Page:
My roommate at Mercer was Creek, and he and his brother and I became good friends. After I graduated, I spent many nights at their apartment and was allowed to take medicine at the Green Corn dance. I continued my searching for answers even in those days. As I finished my undergraduate program at Mercer University, I realized why American Indians were never taught to read the fine print. In classes and from friends, I received books and articles to read, adding to my understanding. From one of our course texts, Author Joel Spring points out the concept of deculturalization.

“Deculturalization is one aspect of the strange mixture of democratic thought and intolerance that exists in some minds. The concept of deculturalization demonstrates how cultural prejudices and religious bigotry can be intertwined with democratic beliefs. It combines education for democracy and political equality with cultural genocide – the attempt to destroy cultures. Deculturalization is an educational process that aims to destroy a people’s culture and replace it with a new culture.” Joel Spring

From earlier on, there was an effort to assimilate and dismantle the cultures of the Native peoples in America. In the early 1500s, Spanish colonists were the first to deceive and destroy the native people? Several nights ago, a recent History channel episode was based on Cortez and the conquering of the Aztecs. A statement was made by one of the historians on the show that in the course of fewer than two hundred years from that first encounter with Cortez, ninety percent of the indigenous people of America’s were either killed or died from European based disease, and the Europeans enslaved a new world.

So many times, it was through deception. As the white man pushed into the new world, treaties and agreements were often signed with little understanding of the Native peoples. The land was not for sale, yet the white man was offering us trinkets. How foolish is the white man? Vine Deloria Jr. states very clearly in his book Custer died for your sins:

“In the treaty of August 5, 1826, almost as if it were an afterthought, an article (III) stated: The Chippewa tribe grant to the government of the United States the right to search for, and carry away, any metals or minerals from any part of their country. But this grant is not to effect title of the land or existing jurisdiction over it. The Chippewa’s, in the dark as to the importance of their mineral wealth, signed the treaty. This was the first clear-cut case of fraudulent dealings on the part of Congress. Close examination of subsequent Congressional dealings shows a record of continued fraud covered over by pious statements of concern for their words.” Vine Deloria Jr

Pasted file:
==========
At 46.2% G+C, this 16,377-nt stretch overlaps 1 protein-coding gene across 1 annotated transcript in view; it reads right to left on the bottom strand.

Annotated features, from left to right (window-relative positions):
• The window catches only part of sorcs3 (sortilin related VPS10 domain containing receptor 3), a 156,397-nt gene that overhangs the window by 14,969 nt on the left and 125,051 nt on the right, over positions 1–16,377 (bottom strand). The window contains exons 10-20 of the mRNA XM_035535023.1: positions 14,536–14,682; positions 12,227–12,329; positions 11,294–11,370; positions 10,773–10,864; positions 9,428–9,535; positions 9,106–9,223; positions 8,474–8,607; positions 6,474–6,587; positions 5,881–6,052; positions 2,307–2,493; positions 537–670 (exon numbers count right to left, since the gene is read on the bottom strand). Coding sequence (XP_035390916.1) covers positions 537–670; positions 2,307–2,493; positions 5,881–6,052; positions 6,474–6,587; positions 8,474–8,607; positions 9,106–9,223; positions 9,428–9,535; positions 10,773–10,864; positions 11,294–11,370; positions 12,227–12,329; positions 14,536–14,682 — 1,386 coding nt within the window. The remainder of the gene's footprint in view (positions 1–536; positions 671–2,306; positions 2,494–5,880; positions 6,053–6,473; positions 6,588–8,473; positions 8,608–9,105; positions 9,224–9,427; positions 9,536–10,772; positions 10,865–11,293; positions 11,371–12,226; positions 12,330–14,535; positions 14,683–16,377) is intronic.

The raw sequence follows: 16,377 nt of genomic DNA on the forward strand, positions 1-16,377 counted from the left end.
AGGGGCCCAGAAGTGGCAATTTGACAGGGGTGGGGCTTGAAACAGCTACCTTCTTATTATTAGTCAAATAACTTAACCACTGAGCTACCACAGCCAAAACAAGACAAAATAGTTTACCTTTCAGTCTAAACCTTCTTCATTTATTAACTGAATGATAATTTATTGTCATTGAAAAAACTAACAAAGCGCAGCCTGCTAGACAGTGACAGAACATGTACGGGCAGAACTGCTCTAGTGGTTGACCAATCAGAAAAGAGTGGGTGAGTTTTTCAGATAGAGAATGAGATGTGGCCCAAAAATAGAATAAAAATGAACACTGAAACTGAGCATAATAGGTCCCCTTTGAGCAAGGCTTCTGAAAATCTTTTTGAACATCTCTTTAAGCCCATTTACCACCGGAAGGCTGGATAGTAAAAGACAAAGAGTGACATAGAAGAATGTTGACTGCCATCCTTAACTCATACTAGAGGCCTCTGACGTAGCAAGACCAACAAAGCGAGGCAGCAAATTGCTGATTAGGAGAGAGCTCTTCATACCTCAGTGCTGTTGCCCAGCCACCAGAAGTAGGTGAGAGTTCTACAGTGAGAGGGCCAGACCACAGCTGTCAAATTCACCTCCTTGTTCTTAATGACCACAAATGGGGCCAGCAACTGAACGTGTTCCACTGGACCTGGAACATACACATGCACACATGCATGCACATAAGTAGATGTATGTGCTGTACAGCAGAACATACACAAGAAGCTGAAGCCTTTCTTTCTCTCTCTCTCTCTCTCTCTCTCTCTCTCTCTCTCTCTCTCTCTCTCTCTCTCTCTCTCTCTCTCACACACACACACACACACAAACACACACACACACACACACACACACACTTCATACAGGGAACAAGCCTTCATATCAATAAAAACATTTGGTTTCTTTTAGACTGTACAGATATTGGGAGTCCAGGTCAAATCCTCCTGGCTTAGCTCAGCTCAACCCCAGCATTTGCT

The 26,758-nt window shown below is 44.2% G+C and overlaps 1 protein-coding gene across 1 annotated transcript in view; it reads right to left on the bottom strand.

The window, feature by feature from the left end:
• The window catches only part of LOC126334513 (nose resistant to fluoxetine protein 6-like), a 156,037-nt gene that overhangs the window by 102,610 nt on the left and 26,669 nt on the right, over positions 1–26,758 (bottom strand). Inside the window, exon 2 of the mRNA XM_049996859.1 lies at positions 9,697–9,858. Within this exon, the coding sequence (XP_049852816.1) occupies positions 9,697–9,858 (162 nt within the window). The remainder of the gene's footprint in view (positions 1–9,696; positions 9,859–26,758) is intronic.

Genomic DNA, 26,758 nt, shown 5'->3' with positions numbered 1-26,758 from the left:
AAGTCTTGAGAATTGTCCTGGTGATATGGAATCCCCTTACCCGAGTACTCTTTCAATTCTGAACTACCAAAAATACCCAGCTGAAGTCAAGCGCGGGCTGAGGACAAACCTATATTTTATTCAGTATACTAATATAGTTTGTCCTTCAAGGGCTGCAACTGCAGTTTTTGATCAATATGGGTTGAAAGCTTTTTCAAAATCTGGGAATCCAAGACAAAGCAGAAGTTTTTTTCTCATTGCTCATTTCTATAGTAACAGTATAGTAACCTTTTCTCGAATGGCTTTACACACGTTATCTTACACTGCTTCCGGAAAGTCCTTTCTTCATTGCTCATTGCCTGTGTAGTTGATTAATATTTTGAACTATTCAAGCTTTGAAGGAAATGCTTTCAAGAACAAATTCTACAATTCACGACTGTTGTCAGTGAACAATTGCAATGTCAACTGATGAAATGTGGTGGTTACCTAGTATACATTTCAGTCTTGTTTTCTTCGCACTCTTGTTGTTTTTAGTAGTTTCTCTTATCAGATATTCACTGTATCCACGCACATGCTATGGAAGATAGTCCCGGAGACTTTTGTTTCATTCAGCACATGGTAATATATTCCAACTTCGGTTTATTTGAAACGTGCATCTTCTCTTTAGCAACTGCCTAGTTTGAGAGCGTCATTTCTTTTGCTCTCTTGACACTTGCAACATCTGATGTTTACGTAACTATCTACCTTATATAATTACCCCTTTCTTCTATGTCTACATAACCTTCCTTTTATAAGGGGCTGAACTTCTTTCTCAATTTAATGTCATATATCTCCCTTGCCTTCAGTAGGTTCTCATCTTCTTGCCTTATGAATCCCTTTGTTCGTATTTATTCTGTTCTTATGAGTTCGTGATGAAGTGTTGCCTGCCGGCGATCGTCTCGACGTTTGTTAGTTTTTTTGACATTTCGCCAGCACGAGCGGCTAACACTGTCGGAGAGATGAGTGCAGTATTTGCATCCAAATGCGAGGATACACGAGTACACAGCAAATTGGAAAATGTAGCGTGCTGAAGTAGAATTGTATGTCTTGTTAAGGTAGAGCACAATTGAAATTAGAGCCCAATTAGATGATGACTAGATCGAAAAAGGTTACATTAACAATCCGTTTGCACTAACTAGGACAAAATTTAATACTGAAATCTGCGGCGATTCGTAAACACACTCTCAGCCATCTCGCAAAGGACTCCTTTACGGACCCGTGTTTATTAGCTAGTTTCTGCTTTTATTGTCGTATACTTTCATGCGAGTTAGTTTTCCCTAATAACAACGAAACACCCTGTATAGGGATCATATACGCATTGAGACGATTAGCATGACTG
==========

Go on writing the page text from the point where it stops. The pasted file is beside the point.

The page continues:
I wonder if the Indian agents held their hand over portions of the treaty or wrote small letters that most people could not read. It may have been perhaps using Old English lettering and only having taught in Times Roman fonts, which would bewilder most educated people even today. This concerted effort by those in control throughout American History was even condemned by the U.S. government, who were themselves orchestrating much of it, as shown by Joel Spring in his book.

“The U.S. Senate Committee on Labor and Public Welfare issued in 1969 the report Indian Education: A National Tragedy-A national Challenge. The report opened with a statement condemning previous educational policies of the federal government: “A careful review of the historical literature reveals that the dominant policy of the Federal Government toward the American Indian has been one of forced assimilation…. Because of a desire to divest the Indian of his land,” Joel Spring

In many ways, it was a naivety that undermined the American Indian in their dealings with the Europeans and eventually U.S. Government. But it was also an inherent trust that bound the various tribes and peoples together. There was no fine print to a Native American; his word was bond. It would be many years and near extinction till Native Americans realized the treachery. Kent Nerburn writes extensively about American Indian Spirituality and offers;

“The rule of mutual legal compact, with its European roots, had no precedent among the individualistic native peoples of the continent. In addition, the idea of land as personnel property, a key principle on which the United States was basing its treaties, was alien to the native people. How could one own the land?” Kent Nerburn

Our current curriculum study shows many overlapping and residual effects and goes far beyond just Native Americans. Those in power write fine print for one reason so that it is not read and, in doing so, essentially control the overall outcome and direction of whatever is in question. My position is that we have continually dealt with agreements and contracts riffed with fine print regarding education and curriculum to the point that it has become what we expect.


Even as a teacher, our contracts contain numerous areas of extremely fine print. Daily we are being handed fine print in the news and through the media about Iran, the economy, politics, religion, and many too numerous to mention, including our former president’s continued election efforts. Maybe one day we can indeed have a democracy in our democratic nation funny thing is educator John Dewey said and felt the best way to assure a democracy was through a democratic classroom. So as I set my thoughts to paper and close for this morning, please help others read the fine print, and please keep all in harm’s way on your mind and your heart’s namaste.

My family and friends, I do not say this lightly,

Mitakuye Oyasin

(We are all related)

bird